“I can sit there and see where North Adams used to be,” says Peter Cronin, from the deck of his hillside home. Author Joe Manning understands. He has been writing about North Adams for nearly five years, and he achieved wide acclaim for Steeples, his first book about this small city in the Berkshires.
Starting in 1968, North Adams residents witnessed a devastating urban renewal program that wiped out most of its commercial and residential buildings downtown, many of them historic landmarks; but the program was unable to deliver on the promise of new retail development. Eighteen years later, Sprague Electric Company, which had employed 4,200 workers in 1968, abandoned its huge factory located two blocks from Main Street.
Many natives moved south, and once-thriving neighborhoods began a slow and painful disintegration. It wasn’t until the Massachusetts Museum of Contemporary Art (MASS MoCA) obtained funding to locate in the abandoned Sprague mill that people began to feel a sense of hope. When it opened in 1999 to rave reviews and huge audiences, MASS MoCA became the largest center of contemporary of art and technology in the United States; and North Adams is now the talk of the art world.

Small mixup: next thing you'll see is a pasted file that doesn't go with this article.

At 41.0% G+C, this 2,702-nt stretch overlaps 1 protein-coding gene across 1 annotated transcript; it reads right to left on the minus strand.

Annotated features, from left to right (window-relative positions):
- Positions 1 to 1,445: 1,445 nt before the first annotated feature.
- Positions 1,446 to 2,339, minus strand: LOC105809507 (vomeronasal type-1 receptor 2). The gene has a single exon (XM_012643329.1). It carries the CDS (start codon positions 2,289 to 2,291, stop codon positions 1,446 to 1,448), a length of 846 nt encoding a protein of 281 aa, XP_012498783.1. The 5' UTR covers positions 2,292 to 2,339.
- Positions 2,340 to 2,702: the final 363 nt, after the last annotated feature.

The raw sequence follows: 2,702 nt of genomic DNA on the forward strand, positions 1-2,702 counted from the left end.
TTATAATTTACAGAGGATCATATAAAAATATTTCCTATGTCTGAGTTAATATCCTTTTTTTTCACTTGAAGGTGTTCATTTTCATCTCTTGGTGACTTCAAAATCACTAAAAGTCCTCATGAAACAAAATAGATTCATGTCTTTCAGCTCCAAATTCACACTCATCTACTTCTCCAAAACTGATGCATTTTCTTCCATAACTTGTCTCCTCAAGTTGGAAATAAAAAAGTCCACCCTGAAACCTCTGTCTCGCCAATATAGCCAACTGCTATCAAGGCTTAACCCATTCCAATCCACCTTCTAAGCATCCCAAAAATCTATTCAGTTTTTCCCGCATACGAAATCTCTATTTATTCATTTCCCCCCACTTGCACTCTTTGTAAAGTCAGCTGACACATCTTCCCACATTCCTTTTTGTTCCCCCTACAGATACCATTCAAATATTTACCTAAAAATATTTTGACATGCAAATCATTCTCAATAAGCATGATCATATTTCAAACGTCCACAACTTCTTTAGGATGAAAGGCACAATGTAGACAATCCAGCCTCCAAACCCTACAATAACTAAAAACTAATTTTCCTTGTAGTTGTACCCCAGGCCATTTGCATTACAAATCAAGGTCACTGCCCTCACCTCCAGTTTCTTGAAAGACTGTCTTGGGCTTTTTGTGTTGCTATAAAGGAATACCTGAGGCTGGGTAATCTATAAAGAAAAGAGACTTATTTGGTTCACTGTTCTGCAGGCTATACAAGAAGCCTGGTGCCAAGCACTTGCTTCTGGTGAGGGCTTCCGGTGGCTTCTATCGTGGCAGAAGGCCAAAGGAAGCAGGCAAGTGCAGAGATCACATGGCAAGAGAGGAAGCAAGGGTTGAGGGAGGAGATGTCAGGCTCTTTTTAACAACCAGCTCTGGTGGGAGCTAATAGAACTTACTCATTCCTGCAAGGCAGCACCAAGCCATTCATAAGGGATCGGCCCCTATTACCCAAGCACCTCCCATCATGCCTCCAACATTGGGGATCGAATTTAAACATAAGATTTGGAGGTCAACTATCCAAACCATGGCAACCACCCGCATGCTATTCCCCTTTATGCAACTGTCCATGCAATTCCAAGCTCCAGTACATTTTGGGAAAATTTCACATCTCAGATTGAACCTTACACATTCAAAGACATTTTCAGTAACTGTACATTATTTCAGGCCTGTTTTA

Through the lively, heartwarming, and often funny interviews with residents, old and young, the nostalgic archival photographs, the author’s insightful essays and poetry, and his own impressionistic snapshots, the sad but ultimately uplifting story of the rebirth of North Adams comes to life.
But this book is also about the author’s spiritual journey in this haunting and strangely beautiful city. Since visiting North Adams for the first time in 1996, Joe Manning has found a renewed sense of purpose in his middle years and a second career as an important writer, photographer, and community activist. “God has blessed me,” he says, “with the people of this city; people who possess a disarming spirit of trust, graciousness, decency, and optimism.” Like the author, readers of this marvelous new book will find themselves Disappearing Into North Adams.
Disappearing Into North Adams has 380 pages; a full-color cover; over 190 photographs (24 in full color); nearly 70 interviews; over 60 essays, stories, and poems by the author; and many surprises. The author donates $2.00 of each sale to the North Adams Public Library.
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Reviews and comments from readers